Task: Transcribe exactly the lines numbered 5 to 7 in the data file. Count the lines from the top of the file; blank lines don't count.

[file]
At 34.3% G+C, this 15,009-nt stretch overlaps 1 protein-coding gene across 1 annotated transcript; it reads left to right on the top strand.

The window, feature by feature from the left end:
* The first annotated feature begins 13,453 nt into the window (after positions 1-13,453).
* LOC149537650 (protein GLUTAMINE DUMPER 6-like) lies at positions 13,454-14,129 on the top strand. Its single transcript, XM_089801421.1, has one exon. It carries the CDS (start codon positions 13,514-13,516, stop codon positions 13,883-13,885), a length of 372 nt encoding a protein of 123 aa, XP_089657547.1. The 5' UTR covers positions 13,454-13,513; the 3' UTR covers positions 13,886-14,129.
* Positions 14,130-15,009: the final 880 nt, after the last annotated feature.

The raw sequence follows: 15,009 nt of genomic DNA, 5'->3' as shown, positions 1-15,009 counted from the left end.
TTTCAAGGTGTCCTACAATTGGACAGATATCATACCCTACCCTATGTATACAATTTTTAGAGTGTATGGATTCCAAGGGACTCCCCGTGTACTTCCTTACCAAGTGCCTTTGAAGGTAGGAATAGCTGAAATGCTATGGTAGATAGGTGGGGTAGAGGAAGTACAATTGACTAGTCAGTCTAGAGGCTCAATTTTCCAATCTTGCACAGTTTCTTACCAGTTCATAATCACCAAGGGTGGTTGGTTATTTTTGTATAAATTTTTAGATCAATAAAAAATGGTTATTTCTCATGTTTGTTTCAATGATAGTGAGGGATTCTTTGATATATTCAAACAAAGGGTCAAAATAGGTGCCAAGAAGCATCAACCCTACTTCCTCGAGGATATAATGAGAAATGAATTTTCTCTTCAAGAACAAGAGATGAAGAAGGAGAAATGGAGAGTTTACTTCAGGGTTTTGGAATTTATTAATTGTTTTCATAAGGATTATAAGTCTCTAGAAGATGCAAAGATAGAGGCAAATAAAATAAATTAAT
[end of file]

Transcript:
* Positions 14,130-15,009: the final 880 nt, after the last annotated feature.

The raw sequence follows: 15,009 nt of genomic DNA, 5'->3' as shown, positions 1-15,009 counted from the left end.
TTTCAAGGTGTCCTACAATTGGACAGATATCATACCCTACCCTATGTATACAATTTTTAGAGTGTATGGATTCCAAGGGACTCCCCGTGTACTTCCTTACCAAGTGCCTTTGAAGGTAGGAATAGCTGAAATGCTATGGTAGATAGGTGGGGTAGAGGAAGTACAATTGACTAGTCAGTCTAGAGGCTCAATTTTCCAATCTTGCACAGTTTCTTACCAGTTCATAATCACCAAGGGTGGTTGGTTATTTTTGTATAAATTTTTAGATCAATAAAAAATGGTTATTTCTCATGTTTGTTTCAATGATAGTGAGGGATTCTTTGATATATTCAAACAAAGGGTCAAAATAGGTGCCAAGAAGCATCAACCCTACTTCCTCGAGGATATAATGAGAAATGAATTTTCTCTTCAAGAACAAGAGATGAAGAAGGAGAAATGGAGAGTTTACTTCAGGGTTTTGGAATTTATTAATTGTTTTCATAAGGATTATAAGTCTCTAGAAGATGCAAAGATAGAGGCAAATAAAATAAATTAAT